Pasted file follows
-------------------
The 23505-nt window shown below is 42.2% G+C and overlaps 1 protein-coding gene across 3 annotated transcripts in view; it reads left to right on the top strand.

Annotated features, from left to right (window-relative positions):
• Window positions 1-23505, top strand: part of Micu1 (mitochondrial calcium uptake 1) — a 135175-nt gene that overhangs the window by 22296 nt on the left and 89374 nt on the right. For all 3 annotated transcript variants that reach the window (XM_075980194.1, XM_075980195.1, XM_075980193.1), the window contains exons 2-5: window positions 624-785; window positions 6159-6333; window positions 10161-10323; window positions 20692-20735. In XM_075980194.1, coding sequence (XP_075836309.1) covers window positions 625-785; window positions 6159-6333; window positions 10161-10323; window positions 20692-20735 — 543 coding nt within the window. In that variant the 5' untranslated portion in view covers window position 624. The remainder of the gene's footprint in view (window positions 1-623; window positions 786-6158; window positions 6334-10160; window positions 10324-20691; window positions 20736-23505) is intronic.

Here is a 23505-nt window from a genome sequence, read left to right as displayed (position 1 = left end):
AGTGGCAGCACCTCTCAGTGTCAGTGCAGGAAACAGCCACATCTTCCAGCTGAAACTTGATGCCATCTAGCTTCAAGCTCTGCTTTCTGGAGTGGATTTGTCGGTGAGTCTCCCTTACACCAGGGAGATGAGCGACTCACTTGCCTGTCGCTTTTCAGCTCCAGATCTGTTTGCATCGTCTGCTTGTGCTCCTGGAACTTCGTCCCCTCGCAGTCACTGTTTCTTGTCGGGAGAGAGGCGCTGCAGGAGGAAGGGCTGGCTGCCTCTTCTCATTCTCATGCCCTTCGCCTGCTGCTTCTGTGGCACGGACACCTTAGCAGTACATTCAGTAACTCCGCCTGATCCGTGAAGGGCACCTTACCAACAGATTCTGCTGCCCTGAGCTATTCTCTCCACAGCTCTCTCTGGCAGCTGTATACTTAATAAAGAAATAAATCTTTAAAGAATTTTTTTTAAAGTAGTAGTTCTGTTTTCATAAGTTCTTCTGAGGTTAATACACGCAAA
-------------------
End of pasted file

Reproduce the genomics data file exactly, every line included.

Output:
The 23505-nt window shown below is 42.2% G+C and overlaps 1 protein-coding gene across 3 annotated transcripts in view; it reads left to right on the top strand.

Annotated features, from left to right (window-relative positions):
• Window positions 1-23505, top strand: part of Micu1 (mitochondrial calcium uptake 1) — a 135175-nt gene that overhangs the window by 22296 nt on the left and 89374 nt on the right. For all 3 annotated transcript variants that reach the window (XM_075980194.1, XM_075980195.1, XM_075980193.1), the window contains exons 2-5: window positions 624-785; window positions 6159-6333; window positions 10161-10323; window positions 20692-20735. In XM_075980194.1, coding sequence (XP_075836309.1) covers window positions 625-785; window positions 6159-6333; window positions 10161-10323; window positions 20692-20735 — 543 coding nt within the window. In that variant the 5' untranslated portion in view covers window position 624. The remainder of the gene's footprint in view (window positions 1-623; window positions 786-6158; window positions 6334-10160; window positions 10324-20691; window positions 20736-23505) is intronic.

Here is a 23505-nt window from a genome sequence, read left to right as displayed (position 1 = left end):
AGTGGCAGCACCTCTCAGTGTCAGTGCAGGAAACAGCCACATCTTCCAGCTGAAACTTGATGCCATCTAGCTTCAAGCTCTGCTTTCTGGAGTGGATTTGTCGGTGAGTCTCCCTTACACCAGGGAGATGAGCGACTCACTTGCCTGTCGCTTTTCAGCTCCAGATCTGTTTGCATCGTCTGCTTGTGCTCCTGGAACTTCGTCCCCTCGCAGTCACTGTTTCTTGTCGGGAGAGAGGCGCTGCAGGAGGAAGGGCTGGCTGCCTCTTCTCATTCTCATGCCCTTCGCCTGCTGCTTCTGTGGCACGGACACCTTAGCAGTACATTCAGTAACTCCGCCTGATCCGTGAAGGGCACCTTACCAACAGATTCTGCTGCCCTGAGCTATTCTCTCCACAGCTCTCTCTGGCAGCTGTATACTTAATAAAGAAATAAATCTTTAAAGAATTTTTTTTAAAGTAGTAGTTCTGTTTTCATAAGTTCTTCTGAGGTTAATACACGCAAA